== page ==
ഡി.ഡി.സതീശൻ | vd satheesan | Gadgil Report | Environmental issues | Kerala | Rain | Kerala Flood | Landslide | Manorama News |

Kannur: Opposition leader VD Satheesan has said that Kerala should take environmental issues like low pressure, heavy rains, floods and landslides seriously and need in-depth study and discussion in this regard. He was talking to reporters about the flood situation in the state and the failures in dealing with it. Satheesan also clarified his views on the environment. To those revelations.

‘Kerala is at risk of floods. Every year, Kerala becomes more and more environmentally sensitive. Farmers are the ones who have to bear the brunt of the illegal quarries in the Western Ghats. They are the real victims of environmental impact. Their lives and property are in danger. Their crops, farms and houses are being destroyed. At this point, the time has come for us to change our minds. The Gadgil Committee report was rejected by the state government. It doesn’t matter if we discuss it now .’- Satheesan said.

Is the Gadgil Committee report being implemented?

I am not in controversy over the Gadgil report. Some media people want me to comment on the implementation of the Gadgil report and make it controversial. I do not know. Their question is for breaking news. That is childish. The Western Ghats need to be protected and the farmer needs to be protected. My need for that is in-depth study and discussion

Since the Gadgil Committee rejected the report, there is no point in holding further discussions based on it. It requires long-term remedial action, including its positive recommendations. When it comes to the environment, there are those who accuse it of being anti-farmer. The Gadgil Committee report suggested that the respective local bodies discuss and take remedial action.

The recommendations in the report were supported by those including me that day. However, there was a false propaganda in the hilly areas that the Gadgil report was completely anti-farmer. Many believed it. The proposal to build eco-friendly houses was distorted to require green paint for the house. There was a campaign not to raise more than 2 cows. The report suggested that agriculture and animal husbandry should go hand in hand.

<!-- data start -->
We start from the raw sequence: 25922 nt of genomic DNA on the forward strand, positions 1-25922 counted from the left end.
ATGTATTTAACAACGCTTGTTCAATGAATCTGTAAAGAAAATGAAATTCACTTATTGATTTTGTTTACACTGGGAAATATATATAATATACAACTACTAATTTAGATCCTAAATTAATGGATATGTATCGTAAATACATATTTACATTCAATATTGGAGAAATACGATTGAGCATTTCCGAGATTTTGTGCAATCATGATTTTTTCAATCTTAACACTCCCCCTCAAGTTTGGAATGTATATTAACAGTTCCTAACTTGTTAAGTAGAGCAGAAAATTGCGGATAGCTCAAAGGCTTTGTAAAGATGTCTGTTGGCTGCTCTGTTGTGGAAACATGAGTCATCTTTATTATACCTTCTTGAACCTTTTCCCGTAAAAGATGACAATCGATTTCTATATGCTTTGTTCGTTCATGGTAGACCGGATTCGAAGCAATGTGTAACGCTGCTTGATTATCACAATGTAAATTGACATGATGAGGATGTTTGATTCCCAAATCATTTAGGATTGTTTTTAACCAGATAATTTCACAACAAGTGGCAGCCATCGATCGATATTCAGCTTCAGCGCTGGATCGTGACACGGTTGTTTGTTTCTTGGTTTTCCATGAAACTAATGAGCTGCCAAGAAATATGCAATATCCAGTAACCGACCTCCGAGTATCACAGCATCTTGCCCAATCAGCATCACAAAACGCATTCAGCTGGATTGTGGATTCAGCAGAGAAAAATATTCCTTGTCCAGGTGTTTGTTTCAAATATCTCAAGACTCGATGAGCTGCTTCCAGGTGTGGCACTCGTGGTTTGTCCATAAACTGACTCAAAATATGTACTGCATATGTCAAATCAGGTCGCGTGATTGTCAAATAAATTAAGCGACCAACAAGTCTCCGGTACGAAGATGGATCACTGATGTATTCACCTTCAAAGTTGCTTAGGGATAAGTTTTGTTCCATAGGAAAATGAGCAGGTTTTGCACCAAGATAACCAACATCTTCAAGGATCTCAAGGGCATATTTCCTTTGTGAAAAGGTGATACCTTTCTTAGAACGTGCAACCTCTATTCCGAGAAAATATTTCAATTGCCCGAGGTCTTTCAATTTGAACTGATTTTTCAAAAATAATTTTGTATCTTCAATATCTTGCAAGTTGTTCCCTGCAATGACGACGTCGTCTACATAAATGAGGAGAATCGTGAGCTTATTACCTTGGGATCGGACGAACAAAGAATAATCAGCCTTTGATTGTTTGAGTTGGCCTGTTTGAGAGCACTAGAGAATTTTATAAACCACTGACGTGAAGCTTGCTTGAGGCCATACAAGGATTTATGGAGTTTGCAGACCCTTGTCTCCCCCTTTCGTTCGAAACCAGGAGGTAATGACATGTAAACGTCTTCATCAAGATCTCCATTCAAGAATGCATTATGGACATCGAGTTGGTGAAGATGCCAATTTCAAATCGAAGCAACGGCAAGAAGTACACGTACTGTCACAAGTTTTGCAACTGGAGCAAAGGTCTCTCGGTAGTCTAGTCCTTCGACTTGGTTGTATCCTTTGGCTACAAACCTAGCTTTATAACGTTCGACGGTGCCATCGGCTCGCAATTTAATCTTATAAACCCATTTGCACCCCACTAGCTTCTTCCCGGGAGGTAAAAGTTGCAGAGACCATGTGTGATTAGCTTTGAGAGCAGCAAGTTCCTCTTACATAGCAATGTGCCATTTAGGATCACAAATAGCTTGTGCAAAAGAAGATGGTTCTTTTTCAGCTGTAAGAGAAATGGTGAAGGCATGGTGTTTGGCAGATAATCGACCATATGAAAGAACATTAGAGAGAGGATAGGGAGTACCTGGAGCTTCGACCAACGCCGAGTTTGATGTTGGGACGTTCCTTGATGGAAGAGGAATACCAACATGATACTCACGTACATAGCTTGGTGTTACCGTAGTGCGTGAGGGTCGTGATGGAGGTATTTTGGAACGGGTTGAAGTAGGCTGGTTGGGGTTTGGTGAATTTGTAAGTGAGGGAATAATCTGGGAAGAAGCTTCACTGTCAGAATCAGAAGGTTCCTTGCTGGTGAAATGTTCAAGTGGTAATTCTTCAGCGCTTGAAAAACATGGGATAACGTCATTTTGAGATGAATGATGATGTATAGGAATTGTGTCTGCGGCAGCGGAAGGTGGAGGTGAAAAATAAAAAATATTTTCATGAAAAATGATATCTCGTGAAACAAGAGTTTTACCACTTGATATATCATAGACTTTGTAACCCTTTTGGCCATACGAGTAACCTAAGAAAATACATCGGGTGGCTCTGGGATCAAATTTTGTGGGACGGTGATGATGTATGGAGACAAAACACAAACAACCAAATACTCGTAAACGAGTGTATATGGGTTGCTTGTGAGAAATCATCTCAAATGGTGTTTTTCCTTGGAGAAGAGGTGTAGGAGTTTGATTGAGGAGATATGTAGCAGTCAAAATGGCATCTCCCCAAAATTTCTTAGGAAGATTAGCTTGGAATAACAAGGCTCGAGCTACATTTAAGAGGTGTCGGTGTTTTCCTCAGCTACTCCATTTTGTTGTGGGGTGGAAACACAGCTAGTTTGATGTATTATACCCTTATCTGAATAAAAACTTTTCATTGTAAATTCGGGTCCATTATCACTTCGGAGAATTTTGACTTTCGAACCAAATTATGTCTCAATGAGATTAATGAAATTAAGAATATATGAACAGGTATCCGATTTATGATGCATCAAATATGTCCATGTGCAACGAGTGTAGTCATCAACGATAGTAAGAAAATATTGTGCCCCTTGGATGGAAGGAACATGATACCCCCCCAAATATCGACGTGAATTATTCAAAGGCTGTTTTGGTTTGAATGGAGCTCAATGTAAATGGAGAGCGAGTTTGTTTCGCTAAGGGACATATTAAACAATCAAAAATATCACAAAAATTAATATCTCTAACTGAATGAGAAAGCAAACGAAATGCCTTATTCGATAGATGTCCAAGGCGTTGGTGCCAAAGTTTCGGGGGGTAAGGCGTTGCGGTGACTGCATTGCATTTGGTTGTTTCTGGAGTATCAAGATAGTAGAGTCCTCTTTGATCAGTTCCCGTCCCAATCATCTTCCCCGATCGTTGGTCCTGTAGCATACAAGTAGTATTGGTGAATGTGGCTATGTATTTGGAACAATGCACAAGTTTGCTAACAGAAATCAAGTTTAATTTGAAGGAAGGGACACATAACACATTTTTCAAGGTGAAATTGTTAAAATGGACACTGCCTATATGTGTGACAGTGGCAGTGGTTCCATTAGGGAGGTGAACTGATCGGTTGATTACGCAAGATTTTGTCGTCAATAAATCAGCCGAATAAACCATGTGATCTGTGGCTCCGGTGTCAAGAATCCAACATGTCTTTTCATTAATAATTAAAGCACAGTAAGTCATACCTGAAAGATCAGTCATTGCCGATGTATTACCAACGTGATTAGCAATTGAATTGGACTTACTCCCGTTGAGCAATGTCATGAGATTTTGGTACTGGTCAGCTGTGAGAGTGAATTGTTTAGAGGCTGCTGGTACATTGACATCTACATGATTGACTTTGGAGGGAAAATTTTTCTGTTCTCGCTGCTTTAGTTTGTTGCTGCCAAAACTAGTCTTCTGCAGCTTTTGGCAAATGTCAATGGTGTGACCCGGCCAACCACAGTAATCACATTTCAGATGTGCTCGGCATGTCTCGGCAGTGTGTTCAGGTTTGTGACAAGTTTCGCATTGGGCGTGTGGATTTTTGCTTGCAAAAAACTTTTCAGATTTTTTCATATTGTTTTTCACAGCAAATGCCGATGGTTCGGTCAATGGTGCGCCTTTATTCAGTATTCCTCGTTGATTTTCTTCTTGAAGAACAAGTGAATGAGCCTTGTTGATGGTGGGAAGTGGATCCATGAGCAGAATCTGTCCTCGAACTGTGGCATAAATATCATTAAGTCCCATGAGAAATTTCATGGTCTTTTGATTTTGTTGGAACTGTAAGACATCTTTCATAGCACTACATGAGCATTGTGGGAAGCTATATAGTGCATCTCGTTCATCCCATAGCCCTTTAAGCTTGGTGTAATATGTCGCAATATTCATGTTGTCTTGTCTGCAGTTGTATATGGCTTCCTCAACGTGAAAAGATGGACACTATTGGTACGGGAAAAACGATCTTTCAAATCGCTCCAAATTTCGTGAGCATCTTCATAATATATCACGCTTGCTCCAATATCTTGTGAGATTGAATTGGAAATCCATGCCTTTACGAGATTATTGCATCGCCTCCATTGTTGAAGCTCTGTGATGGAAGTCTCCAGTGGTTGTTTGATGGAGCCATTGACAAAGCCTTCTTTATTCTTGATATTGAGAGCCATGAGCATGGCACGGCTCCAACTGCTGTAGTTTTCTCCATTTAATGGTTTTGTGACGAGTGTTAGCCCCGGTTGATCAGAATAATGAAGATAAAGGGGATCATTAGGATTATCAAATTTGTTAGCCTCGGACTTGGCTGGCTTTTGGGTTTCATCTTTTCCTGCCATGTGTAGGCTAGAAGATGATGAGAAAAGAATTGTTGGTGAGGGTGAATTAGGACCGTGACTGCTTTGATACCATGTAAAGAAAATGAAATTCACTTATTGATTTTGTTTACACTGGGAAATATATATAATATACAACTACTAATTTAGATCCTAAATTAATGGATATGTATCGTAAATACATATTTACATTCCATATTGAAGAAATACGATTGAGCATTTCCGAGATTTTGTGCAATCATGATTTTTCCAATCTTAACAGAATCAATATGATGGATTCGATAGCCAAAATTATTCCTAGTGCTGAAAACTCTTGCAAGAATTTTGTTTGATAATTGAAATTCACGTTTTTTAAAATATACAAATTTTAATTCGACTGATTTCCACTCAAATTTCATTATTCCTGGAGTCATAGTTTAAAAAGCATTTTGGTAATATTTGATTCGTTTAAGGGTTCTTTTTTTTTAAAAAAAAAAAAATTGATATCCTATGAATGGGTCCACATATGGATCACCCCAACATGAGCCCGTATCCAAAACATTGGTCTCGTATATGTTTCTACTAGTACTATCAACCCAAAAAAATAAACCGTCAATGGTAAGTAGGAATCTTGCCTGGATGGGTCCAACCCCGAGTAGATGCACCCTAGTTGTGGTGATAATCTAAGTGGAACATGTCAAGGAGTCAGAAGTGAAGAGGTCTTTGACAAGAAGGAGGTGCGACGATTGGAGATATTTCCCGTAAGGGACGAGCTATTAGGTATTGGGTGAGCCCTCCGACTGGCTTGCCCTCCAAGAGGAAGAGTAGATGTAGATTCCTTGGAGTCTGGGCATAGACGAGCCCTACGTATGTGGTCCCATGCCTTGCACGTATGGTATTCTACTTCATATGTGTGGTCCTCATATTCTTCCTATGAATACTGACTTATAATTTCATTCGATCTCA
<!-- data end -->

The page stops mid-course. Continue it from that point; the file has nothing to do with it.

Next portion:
Kottayam Illukkal Road under water

Challenges facing Kerala?

Climate change has put Kerala at risk in the last three years. Until 5 years ago, I thought that climate change would affect Kerala in two generations. But not so. Climate change has hit the backyard. It is starting to affect everyone. It has no hills, no rivers, no beaches. We need a serious discussion on climate change.

Not criticizing the government. Action must be taken to save Kerala. Man suffers both on the coast and on the hills. The Quarry Mafia is plundering the natural resources of Kerala in front of the farmers. The government should control illegal quarries. The first step is to study how much rock can be extracted from the hills of the Western Ghats without harming the environment. It should be discussed. Quarry licenses are being issued to everyone so that no one can take them away.

Did the Chief Minister put forward the Dutch model of Room for River?

Has the government considered how much stone and soil it will take to complete the Vizhinjam port? With the implementation of K Rail, Kerala will be fortified and separated. Speaking on the Dutch model of Room for River, the Chief Minister did not even think about the environmental impact of the K Rail project on Kerala. K Rail is a project that separates Kerala by building a wall.


k-rail

Areas where the K Rail project is coming up